Wednesday, 29 September 2010

Paddock Phase Two - Removal of the Sumac continues

Thomas’s leg gets impaled by a very sharp branch - he pulls out the branch and all seems good until we realize that there is still a large piece broken off in the bloody mess that is left in his leg, below the knee. I was totally cool about handling this situation, until I felt the piece of foreign debris… it felt like bone. He tells me it is sore but really doesn’t feel that bad, but I suggested we maybe should visit the doctors to get it removed, they would at least numb the area so they could either cut or dig out the wood, but no, he choose scissors, tweezers and some hydrogen peroxide - he would do it himself. Several yowls later he asked for my help, at this point I am seriously nervous because this damn thing would NOT come out (and it still felt like a large splinter of bone attached to his flesh, because if I pulled on one bit, the leg would follow). I’m now green. Tom is screaming to get it out but also screaming when I go anywhere near his leg. We call the doctor. I am now wondering why I didn’t follow Steve’s advice and move to a nice little house in suburbia where doctors and hospitals are plentiful… Our doctor is full for the day and she suggests the Hospital and A & E anyway. “I’ve got it! Get the Tweezers NOW”! he demanded, as I hung up the phone and grab at the tweezers and then pull like hell, he screams some more and finally this very small piece of wood, maybe four millimeters wide by six long comes out, “it felt much bigger when it was in my leg”, I smiled and agreed with relief that it did look much larger indeed, before we got it out. Why was I made to be so calm and collected with blood & guts of animals and totally useless with two legged forms? if they belong to my own family, then I am just about completely bloody useless to them.

Fawn in the garden

Blue Jay, when I don’t have a camera… red cardinals (again, why no camera)?

The arrival of Marmite… the coolest & most dead looking cat but what a hunter she is. We think she is perfect (this coming from a known cat disliker only proves how incredibly cool she is).

I think I am learning the art of ‘Patience’ - it has eluded me for the past 39 ¾ years but I am realizing that even if I push myself, the machinery and all that goes with it (more so the land I am working) - it is still going to take a great deal of time and will only change when it is ready to. Having said that, the garden here is quite magical, when one flower finishes blooming and starts to die another new form takes its place. This has happened repeatedly since the end of May and gives me no end of pleasure. I have so far only added an Azalea (which J keeps jumping on) and Rhododendrons.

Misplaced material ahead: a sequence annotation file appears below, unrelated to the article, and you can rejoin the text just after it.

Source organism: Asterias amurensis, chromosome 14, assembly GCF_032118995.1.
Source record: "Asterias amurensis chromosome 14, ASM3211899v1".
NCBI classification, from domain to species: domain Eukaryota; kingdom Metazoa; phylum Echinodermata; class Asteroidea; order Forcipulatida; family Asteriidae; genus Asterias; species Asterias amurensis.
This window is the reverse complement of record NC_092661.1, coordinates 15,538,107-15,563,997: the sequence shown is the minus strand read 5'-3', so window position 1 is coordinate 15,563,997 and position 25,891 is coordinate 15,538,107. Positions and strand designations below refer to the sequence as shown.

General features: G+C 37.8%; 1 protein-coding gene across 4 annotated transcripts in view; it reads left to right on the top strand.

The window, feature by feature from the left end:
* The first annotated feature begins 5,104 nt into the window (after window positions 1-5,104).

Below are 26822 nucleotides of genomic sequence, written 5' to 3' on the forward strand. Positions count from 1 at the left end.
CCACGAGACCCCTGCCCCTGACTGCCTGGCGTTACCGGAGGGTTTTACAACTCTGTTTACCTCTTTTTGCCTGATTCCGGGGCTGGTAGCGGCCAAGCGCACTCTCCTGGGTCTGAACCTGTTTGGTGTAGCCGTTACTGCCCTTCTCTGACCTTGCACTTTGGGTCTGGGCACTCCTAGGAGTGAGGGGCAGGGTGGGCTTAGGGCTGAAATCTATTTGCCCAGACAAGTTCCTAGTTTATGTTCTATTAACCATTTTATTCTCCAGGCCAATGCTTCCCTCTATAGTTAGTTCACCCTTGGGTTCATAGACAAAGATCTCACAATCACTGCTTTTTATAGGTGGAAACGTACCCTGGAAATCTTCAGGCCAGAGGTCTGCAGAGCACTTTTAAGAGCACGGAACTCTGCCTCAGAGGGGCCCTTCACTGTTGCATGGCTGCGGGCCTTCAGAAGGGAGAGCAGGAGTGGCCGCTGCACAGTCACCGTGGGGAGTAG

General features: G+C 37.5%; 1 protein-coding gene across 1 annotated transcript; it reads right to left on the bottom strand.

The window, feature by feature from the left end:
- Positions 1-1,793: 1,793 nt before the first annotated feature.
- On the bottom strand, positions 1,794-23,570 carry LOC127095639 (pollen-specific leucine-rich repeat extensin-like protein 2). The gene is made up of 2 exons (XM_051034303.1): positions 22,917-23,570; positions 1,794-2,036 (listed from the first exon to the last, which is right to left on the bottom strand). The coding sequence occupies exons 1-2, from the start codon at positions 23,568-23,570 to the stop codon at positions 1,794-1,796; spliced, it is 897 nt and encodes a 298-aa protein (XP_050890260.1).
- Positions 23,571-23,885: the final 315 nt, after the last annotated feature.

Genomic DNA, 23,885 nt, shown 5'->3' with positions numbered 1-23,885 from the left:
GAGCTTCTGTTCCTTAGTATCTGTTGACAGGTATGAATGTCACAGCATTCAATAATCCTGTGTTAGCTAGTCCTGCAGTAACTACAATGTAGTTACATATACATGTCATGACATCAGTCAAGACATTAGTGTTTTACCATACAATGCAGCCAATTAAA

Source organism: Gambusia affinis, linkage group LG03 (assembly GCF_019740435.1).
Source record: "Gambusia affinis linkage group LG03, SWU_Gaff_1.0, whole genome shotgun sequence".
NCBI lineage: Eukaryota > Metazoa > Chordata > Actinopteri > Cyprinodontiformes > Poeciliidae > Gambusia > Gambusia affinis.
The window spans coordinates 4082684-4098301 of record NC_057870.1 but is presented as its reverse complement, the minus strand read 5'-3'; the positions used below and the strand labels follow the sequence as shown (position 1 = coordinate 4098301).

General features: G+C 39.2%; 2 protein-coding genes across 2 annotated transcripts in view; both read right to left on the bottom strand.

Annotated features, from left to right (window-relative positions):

Thank you Billye for naming the Jimsonweed/Devils Trumpet/Datura Stramonium - only I can grow a field full of Hallunicagenic weed that is highly toxic to livestock... at least I am learning 'what NOT to grow'?

Holy crap the hugest spider just walked out of the stove top (must remember to use the stove on occasion to overcome this problem). I do wish I had more interest in the food department, more so the cooking of said food. I so miss watching Steve cook and generally make total ciaos in the kitchen, seeing him relax and enjoy what he is doing, smelling yummy smells, having my hand slapped for stealing something before it is ready, seeing his contentment and hidden pride when it turns out so beautifully. I do love his cooking. I do miss his mess.

I’m giving up smoking in one 50g Golden Virginia packets time (about a week). Can not wait to see how long it takes for the silent comments I think to become vocalized and heard by the people they are intended for, for once. Luckily for me, I like being a hermit.

Sunday, 5 September 2010

Falling over falls

(Photo 1. Murdock from the front garden)

Autumn is definitely on her way, the leaves are just starting to change and at last, it is getting decidedly cooler. We spend our days working outside and preparing for the onset of winter… I am getting calluses on my calluses. If I ever get an interview, I will have to hide my hands in my lap, or wear gloves?! (Love, I promise to remedy this prior to your return, or maybe I’ll hire a gardener while you are away. To save my hands...)?!!!

Tom has dammed up the stream so we now have a pond and a ‘salamander & frogs hotel’ which is a pile of slate rocks and stone which they do appear to like. It looks great and will hopefully look a little less ‘excavated’ by the spring. He has had an amazingly long summer holiday, which as I recall started at the end of May and will finally finish next Wednesday the 8th September when he goes back to school ; - )

(Photo 2. Brown Eyed Susan front garden wall)

(Photo 3. 'Hotel' & Pond by TAB)